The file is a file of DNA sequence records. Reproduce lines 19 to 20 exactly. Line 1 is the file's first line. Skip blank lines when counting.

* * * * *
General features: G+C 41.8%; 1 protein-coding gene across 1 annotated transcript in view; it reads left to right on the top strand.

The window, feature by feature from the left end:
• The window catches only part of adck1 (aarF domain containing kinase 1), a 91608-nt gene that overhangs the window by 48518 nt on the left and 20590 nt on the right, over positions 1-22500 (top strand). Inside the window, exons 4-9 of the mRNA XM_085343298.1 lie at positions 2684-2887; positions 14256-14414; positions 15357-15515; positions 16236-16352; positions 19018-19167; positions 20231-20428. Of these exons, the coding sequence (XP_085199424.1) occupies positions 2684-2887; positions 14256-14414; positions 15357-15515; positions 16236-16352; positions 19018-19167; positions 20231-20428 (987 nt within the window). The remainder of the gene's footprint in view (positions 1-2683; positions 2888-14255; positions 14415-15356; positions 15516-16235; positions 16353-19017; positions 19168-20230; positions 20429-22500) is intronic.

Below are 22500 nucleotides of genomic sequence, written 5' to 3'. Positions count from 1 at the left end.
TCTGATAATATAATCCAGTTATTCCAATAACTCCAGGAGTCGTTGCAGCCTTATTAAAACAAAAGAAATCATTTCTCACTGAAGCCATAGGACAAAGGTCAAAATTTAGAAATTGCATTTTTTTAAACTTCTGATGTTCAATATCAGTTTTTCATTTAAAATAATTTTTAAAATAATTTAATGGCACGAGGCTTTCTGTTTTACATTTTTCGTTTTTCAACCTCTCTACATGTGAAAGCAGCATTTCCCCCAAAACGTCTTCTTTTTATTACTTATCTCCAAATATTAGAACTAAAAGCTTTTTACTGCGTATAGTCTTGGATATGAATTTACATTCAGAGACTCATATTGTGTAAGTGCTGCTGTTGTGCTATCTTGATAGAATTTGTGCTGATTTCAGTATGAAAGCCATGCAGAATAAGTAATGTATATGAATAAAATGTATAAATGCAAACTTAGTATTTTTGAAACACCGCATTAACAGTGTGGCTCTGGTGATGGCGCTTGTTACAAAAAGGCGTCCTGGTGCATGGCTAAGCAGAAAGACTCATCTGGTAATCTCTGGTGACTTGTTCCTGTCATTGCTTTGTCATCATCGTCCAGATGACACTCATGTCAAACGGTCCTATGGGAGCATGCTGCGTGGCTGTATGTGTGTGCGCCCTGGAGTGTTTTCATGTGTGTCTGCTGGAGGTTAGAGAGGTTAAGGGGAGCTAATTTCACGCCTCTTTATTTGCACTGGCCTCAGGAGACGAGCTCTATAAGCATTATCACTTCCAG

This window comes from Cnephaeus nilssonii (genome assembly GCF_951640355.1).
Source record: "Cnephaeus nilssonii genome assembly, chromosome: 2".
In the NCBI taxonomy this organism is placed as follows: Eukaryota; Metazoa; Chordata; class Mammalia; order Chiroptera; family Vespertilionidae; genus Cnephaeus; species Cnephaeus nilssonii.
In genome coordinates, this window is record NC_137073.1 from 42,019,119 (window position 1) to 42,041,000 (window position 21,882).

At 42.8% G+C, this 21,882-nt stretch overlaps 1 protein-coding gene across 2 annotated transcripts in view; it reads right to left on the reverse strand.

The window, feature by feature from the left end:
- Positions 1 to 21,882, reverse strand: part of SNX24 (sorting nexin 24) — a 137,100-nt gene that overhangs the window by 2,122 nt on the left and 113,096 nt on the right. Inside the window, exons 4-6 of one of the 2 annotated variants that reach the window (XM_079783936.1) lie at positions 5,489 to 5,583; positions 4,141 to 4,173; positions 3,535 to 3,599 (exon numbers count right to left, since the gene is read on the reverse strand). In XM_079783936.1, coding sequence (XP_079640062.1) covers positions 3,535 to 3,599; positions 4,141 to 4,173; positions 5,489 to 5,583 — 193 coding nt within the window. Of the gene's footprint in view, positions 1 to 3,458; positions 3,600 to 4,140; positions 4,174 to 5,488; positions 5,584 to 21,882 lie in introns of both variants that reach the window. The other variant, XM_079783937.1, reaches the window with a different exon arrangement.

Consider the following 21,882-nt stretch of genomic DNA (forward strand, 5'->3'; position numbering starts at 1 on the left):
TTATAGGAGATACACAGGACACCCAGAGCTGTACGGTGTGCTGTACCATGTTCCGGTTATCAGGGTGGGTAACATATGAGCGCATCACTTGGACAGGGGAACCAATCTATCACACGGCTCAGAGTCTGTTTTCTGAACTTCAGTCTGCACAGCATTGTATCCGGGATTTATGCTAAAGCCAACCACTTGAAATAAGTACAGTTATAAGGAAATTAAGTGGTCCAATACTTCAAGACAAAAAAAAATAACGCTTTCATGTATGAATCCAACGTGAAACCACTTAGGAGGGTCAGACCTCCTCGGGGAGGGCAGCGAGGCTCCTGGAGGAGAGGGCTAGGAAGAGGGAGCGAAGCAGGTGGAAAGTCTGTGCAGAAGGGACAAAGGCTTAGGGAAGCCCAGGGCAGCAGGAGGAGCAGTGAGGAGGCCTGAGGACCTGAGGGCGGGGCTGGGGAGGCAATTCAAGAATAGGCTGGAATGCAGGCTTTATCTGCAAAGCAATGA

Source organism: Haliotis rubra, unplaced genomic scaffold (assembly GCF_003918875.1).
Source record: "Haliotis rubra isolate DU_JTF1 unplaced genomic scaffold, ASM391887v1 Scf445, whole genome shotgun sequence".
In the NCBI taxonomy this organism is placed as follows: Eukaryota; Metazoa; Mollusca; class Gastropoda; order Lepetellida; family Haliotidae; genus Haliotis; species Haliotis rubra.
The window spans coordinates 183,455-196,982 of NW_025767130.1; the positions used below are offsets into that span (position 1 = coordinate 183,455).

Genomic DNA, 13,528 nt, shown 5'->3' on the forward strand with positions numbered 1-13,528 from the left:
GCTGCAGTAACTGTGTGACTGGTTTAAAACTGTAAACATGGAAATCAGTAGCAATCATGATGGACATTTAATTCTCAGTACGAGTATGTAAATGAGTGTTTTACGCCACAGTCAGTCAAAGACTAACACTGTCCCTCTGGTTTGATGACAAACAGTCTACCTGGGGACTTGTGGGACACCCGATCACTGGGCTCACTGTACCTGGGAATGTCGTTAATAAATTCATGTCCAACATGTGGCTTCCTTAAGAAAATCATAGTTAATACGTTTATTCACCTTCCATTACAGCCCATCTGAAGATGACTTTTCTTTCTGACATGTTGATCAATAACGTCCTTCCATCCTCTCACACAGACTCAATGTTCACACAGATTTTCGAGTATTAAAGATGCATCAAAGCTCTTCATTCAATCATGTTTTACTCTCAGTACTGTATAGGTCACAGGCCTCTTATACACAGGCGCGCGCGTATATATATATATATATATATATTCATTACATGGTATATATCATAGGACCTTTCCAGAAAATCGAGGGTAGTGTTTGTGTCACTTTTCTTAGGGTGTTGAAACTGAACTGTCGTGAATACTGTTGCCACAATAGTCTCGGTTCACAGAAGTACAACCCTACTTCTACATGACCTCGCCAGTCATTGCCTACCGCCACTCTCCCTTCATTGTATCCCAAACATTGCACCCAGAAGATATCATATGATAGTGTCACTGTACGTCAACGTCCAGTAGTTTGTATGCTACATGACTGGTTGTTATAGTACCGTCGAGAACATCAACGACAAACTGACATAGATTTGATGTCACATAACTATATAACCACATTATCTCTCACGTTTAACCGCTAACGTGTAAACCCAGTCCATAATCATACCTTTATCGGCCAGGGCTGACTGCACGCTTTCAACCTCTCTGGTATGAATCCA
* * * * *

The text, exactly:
Genomic DNA, 13,528 nt, shown 5'->3' on the forward strand with positions numbered 1-13,528 from the left:
GCTGCAGTAACTGTGTGACTGGTTTAAAACTGTAAACATGGAAATCAGTAGCAATCATGATGGACATTTAATTCTCAGTACGAGTATGTAAATGAGTGTTTTACGCCACAGTCAGTCAAAGACTAACACTGTCCCTCTGGTTTGATGACAAACAGTCTACCTGGGGACTTGTGGGACACCCGATCACTGGGCTCACTGTACCTGGGAATGTCGTTAATAAATTCATGTCCAACATGTGGCTTCCTTAAGAAAATCATAGTTAATACGTTTATTCACCTTCCATTACAGCCCATCTGAAGATGACTTTTCTTTCTGACATGTTGATCAATAACGTCCTTCCATCCTCTCACACAGACTCAATGTTCACACAGATTTTCGAGTATTAAAGATGCATCAAAGCTCTTCATTCAATCATGTTTTACTCTCAGTACTGTATAGGTCACAGGCCTCTTATACACAGGCGCGCGCGTATATATATATATATATATATATTCATTACATGGTATATATCATAGGACCTTTCCAGAAAATCGAGGGTAGTGTTTGTGTCACTTTTCTTAGGGTGTTGAAACTGAACTGTCGTGAATACTGTTGCCACAATAGTCTCGGTTCACAGAAGTACAACCCTACTTCTACATGACCTCGCCAGTCATTGCCTACCGCCACTCTCCCTTCATTGTATCCCAAACATTGCACCCAGAAGATATCATATGATAGTGTCACTGTACGTCAACGTCCAGTAGTTTGTATGCTACATGACTGGTTGTTATAGTACCGTCGAGAACATCAACGACAAACTGACATAGATTTGATGTCACATAACTATATAACCACATTATCTCTCACGTTTAACCGCTAACGTGTAAACCCAGTCCATAATCATACCTTTATCGGCCAGGGCTGACTGCACGCTTTCAACCTCTCTGGTATGAATCCA